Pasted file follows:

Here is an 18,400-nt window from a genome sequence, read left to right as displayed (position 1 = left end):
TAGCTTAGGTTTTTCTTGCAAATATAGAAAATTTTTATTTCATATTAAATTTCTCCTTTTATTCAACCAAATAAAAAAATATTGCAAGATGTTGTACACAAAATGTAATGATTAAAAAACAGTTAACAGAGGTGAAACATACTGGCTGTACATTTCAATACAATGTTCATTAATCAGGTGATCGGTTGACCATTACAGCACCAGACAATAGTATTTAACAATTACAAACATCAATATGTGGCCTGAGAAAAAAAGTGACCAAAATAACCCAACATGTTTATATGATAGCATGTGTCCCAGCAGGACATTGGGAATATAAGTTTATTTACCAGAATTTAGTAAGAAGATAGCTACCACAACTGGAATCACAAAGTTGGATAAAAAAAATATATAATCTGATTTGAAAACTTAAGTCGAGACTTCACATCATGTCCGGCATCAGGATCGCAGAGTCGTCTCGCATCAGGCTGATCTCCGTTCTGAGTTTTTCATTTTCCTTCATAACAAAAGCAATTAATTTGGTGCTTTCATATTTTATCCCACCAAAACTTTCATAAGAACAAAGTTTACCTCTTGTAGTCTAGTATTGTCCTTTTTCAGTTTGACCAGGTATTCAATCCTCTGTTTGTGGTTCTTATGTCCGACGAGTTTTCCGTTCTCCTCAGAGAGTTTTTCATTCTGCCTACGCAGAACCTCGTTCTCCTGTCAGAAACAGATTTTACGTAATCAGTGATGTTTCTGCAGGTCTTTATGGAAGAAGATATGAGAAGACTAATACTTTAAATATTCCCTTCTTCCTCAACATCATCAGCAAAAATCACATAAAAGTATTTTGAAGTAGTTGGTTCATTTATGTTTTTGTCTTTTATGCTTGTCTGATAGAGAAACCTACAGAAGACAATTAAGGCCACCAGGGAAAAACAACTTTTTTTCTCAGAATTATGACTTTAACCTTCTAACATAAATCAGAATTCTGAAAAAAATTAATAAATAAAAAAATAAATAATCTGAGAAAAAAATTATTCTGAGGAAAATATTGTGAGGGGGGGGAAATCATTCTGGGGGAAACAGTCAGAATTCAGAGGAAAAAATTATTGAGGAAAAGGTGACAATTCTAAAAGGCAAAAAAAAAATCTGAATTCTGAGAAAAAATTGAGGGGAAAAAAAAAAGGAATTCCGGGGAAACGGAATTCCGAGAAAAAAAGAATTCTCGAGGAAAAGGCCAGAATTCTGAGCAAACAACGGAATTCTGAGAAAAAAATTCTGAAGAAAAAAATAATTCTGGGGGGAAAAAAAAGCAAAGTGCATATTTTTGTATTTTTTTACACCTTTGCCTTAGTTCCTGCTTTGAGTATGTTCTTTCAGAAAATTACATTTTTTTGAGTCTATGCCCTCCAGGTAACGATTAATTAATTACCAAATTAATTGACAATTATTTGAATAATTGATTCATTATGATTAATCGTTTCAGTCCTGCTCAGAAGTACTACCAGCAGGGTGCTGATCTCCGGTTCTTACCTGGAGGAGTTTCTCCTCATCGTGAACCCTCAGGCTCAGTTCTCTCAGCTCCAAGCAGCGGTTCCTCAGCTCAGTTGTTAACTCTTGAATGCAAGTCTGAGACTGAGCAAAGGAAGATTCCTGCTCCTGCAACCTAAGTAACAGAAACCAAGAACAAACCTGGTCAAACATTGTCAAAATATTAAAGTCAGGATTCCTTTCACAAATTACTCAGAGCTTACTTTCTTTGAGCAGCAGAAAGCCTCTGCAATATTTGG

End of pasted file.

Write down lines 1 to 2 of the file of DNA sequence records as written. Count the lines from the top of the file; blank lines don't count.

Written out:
Here is an 18,400-nt window from a genome sequence, read left to right as displayed (position 1 = left end):
TAGCTTAGGTTTTTCTTGCAAATATAGAAAATTTTTATTTCATATTAAATTTCTCCTTTTATTCAACCAAATAAAAAAATATTGCAAGATGTTGTACACAAAATGTAATGATTAAAAAACAGTTAACAGAGGTGAAACATACTGGCTGTACATTTCAATACAATGTTCATTAATCAGGTGATCGGTTGACCATTACAGCACCAGACAATAGTATTTAACAATTACAAACATCAATATGTGGCCTGAGAAAAAAAGTGACCAAAATAACCCAACATGTTTATATGATAGCATGTGTCCCAGCAGGACATTGGGAATATAAGTTTATTTACCAGAATTTAGTAAGAAGATAGCTACCACAACTGGAATCACAAAGTTGGATAAAAAAAATATATAATCTGATTTGAAAACTTAAGTCGAGACTTCACATCATGTCCGGCATCAGGATCGCAGAGTCGTCTCGCATCAGGCTGATCTCCGTTCTGAGTTTTTCATTTTCCTTCATAACAAAAGCAATTAATTTGGTGCTTTCATATTTTATCCCACCAAAACTTTCATAAGAACAAAGTTTACCTCTTGTAGTCTAGTATTGTCCTTTTTCAGTTTGACCAGGTATTCAATCCTCTGTTTGTGGTTCTTATGTCCGACGAGTTTTCCGTTCTCCTCAGAGAGTTTTTCATTCTGCCTACGCAGAACCTCGTTCTCCTGTCAGAAACAGATTTTACGTAATCAGTGATGTTTCTGCAGGTCTTTATGGAAGAAGATATGAGAAGACTAATACTTTAAATATTCCCTTCTTCCTCAACATCATCAGCAAAAATCACATAAAAGTATTTTGAAGTAGTTGGTTCATTTATGTTTTTGTCTTTTATGCTTGTCTGATAGAGAAACCTACAGAAGACAATTAAGGCCACCAGGGAAAAACAACTTTTTTTCTCAGAATTATGACTTTAACCTTCTAACATAAATCAGAATTCTGAAAAAAATTAATAAATAAAAAAATAAATAATCTGAGAAAAAAATTATTCTGAGGAAAATATTGTGAGGGGGGGGAAATCATTCTGGGGGAAACAGTCAGAATTCAGAGGAAAAAATTATTGAGGAAAAGGTGACAATTCTAAAAGGCAAAAAAAAAATCTGAATTCTGAGAAAAAATTGAGGGGAAAAAAAAAAGGAATTCCGGGGAAACGGAATTCCGAGAAAAAAAGAATTCTCGAGGAAAAGGCCAGAATTCTGAGCAAACAACGGAATTCTGAGAAAAAAATTCTGAAGAAAAAAATAATTCTGGGGGGAAAAAAAAGCAAAGTGCATATTTTTGTATTTTTTTACACCTTTGCCTTAGTTCCTGCTTTGAGTATGTTCTTTCAGAAAATTACATTTTTTTGAGTCTATGCCCTCCAGGTAACGATTAATTAATTACCAAATTAATTGACAATTATTTGAATAATTGATTCATTATGATTAATCGTTTCAGTCCTGCTCAGAAGTACTACCAGCAGGGTGCTGATCTCCGGTTCTTACCTGGAGGAGTTTCTCCTCATCGTGAACCCTCAGGCTCAGTTCTCTCAGCTCCAAGCAGCGGTTCCTCAGCTCAGTTGTTAACTCTTGAATGCAAGTCTGAGACTGAGCAAAGGAAGATTCCTGCTCCTGCAACCTAAGTAACAGAAACCAAGAACAAACCTGGTCAAACATTGTCAAAATATTAAAGTCAGGATTCCTTTCACAAATTACTCAGAGCTTACTTTCTTTGAGCAGCAGAAAGCCTCTGCAATATTTGG